Tagore’s poems in theatres soon

National Award-winning film director, Buddhadeb Dasgupta will film 12 of them in a three-part series.

bollywood Updated: Jul 30, 2011 19:46 IST
Roshmila Bhattacharya
Roshmila Bhattacharya
Hindustan Times

National Award-winning director Buddhadeb Dasgupta has been approached by the cultural department of the Government of India, through NFDC, to bring to celluloid, 12 of Rabindranath Tagore’s poems on the occasion of his 150th birth centenary. Through real and surreal images, creative use of music, sound montage and minimal dialogue, a three-part series is being designed by the internationally acclaimed maker of films like Tahader Katha (1993), Uttara (2000) and Kalpurush (2008).

“Each short film will be about 20-30 minutes long, and four of them will be packaged into one film. The first one should be in theatres by the year-end,” says Dasgupta, ruing the fact that after the initial hype, several projects centered around the Nobel laureate are stuck.“There are a few happening outside Bengal, which is why I’ve decided to make this project in Hindi, with English subtitles, to extend its reach. I have an audience for my films abroad, and Tagore is a favourite not just in the US and Europe, but in China too. In India, only a few people in the 20-30 age bracket have been exposed to his works but despite this, I see an interest in Maharashtra and Kerala.”


Dasgupta insists that none of the original poems, in Bengali or in Hindi translations, will be recited in the films. And since the themes are timeless, he plans to set the films in real time and in universal locations so that they don’t look dated or shockingly contemporary. “I’d like to reinterpret Tagore and subtly bring out edges in my own style,” says the filmmaker, who has himself published several works of poetry.

The selected poems that will be featured in the films include Banshi (The Flute) revolving around a lonely clerk who finds escape from his dingy surroundings through his music and Ek Gaye (A Village) about two lovers separated by a river and the Partition. Krishnakali (The Dark Maiden) is about a village belle who casts a spell on the city-bred poet, but years later, when he returns to the fields, he finds that time has left its signature on her too.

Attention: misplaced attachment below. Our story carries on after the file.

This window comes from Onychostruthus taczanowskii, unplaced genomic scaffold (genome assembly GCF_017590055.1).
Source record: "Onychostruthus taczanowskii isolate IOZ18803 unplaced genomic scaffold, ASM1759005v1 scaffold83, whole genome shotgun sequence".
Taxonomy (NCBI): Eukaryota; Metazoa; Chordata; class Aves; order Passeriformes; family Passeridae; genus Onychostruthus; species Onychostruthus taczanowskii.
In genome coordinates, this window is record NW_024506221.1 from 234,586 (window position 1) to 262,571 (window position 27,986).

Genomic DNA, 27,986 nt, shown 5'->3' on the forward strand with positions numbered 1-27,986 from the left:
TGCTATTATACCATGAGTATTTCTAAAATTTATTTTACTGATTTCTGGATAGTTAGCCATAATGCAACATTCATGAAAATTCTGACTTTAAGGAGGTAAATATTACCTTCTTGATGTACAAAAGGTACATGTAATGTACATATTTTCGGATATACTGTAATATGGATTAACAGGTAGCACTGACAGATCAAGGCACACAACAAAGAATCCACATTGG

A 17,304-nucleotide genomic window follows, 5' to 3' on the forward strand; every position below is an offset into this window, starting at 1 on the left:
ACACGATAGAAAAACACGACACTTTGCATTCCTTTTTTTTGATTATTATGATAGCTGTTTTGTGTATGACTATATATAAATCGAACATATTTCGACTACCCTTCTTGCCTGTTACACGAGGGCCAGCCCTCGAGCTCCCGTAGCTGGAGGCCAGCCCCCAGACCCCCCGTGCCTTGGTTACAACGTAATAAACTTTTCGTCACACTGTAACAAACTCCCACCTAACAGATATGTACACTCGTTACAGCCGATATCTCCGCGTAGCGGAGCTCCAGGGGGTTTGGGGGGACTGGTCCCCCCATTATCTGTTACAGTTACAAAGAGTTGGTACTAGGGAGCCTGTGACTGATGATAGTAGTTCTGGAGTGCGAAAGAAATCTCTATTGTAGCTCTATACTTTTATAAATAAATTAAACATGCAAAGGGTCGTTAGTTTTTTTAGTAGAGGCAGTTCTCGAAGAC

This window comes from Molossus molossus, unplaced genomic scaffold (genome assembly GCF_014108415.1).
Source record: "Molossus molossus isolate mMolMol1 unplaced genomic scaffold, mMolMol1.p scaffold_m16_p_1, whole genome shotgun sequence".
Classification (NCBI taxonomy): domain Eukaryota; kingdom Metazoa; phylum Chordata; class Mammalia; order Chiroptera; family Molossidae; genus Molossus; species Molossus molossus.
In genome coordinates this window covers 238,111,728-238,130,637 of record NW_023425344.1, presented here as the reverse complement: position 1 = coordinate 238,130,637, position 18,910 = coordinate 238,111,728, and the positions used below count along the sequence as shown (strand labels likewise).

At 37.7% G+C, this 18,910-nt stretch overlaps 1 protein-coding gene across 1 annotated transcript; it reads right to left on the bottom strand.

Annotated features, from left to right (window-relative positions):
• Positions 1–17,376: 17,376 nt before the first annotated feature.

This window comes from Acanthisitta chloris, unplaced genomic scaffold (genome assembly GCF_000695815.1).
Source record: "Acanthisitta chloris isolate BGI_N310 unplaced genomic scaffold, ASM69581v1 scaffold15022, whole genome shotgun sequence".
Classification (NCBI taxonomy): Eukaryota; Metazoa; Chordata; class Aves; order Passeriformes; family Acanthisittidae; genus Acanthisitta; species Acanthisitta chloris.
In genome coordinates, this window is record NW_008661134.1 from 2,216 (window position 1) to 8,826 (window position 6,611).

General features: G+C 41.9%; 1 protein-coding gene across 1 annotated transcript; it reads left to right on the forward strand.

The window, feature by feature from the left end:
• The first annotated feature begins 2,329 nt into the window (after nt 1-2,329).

Mukti (The Freedom) is the perfect housewife struggling to cope with a serious illness, and how she’s finally liberated after drenching in the rain. Phukhur Dhare (From The Poolside) is about a young writer who finds his muse in a married woman on the terrace of a distant house, who’s unaware of his existence. And Hotrat Dekha (The Unexpected Meeting) brings together an estranged couple that strike up conversation in a train compartment, which reveals unexpected truths about their marriage.

Other poems include Phanki (Deception), Camellia (Camellia), Banshiwallah (The Flutist), Shesh Chithi (The last Letter), Patralekha (The Letter Ought To Be Written), Bansha Bari (The Mansion) and Istition (The Station). “Some of the films will be shot in Kolkata, some in Kuchbihar and even Shillong,” says Dasgupta. “Krishnakali has to be filmed at the end of August because the poem talks of a cloudy sky in a remote village… Maybe Birbhum.”Quiz him on his cast and he says, “I don’t want big names and definitely not busy artistes. Maybe Nandita Das and Deepti Naval. I should be more clear by November.”

First Published: Jul 23, 2011 13:24 IST